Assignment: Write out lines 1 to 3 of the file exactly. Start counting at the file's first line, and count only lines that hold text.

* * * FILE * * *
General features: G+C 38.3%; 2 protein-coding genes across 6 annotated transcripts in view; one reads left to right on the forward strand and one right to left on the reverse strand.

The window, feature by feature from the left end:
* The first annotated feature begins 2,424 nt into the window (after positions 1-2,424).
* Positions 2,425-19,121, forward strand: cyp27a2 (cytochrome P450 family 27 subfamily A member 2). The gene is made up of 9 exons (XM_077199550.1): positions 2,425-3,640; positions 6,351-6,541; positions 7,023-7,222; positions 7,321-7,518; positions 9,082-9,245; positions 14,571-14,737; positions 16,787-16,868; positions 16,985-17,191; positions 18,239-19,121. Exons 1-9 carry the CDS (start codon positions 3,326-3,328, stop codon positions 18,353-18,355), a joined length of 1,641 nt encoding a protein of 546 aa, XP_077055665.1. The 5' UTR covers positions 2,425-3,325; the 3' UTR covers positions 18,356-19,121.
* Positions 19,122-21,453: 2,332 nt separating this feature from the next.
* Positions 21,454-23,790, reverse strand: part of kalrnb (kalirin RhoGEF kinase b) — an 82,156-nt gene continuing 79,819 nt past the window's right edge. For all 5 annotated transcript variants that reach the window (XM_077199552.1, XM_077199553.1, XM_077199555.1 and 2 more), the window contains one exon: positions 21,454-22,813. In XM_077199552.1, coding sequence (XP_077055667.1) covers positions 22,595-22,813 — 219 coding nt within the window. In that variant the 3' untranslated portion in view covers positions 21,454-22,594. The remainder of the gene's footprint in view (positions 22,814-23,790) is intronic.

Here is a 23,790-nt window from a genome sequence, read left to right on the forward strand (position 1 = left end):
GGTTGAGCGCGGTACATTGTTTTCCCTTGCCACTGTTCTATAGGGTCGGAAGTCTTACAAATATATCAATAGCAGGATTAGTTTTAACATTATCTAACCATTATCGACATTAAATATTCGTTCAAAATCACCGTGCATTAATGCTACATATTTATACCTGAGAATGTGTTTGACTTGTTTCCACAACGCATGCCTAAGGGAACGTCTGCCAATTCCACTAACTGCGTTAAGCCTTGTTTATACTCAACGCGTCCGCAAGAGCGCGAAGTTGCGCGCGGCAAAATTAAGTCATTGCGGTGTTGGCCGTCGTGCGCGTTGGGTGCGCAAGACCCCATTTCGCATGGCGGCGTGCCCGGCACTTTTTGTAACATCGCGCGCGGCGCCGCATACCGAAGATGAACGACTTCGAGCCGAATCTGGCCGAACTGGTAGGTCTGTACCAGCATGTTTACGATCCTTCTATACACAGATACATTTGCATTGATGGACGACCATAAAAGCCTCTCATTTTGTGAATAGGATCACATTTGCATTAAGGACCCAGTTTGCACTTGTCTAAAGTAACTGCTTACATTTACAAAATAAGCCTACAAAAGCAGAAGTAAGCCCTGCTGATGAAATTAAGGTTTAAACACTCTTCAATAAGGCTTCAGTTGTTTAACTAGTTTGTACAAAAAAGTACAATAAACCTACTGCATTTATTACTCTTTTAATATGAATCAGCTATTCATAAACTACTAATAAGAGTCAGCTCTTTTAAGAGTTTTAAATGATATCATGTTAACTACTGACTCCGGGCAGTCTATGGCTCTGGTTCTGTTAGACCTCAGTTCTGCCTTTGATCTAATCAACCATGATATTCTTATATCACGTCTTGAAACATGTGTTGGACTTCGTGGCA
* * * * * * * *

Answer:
General features: G+C 38.3%; 2 protein-coding genes across 6 annotated transcripts in view; one reads left to right on the forward strand and one right to left on the reverse strand.

The window, feature by feature from the left end:
* The first annotated feature begins 2,424 nt into the window (after positions 1-2,424).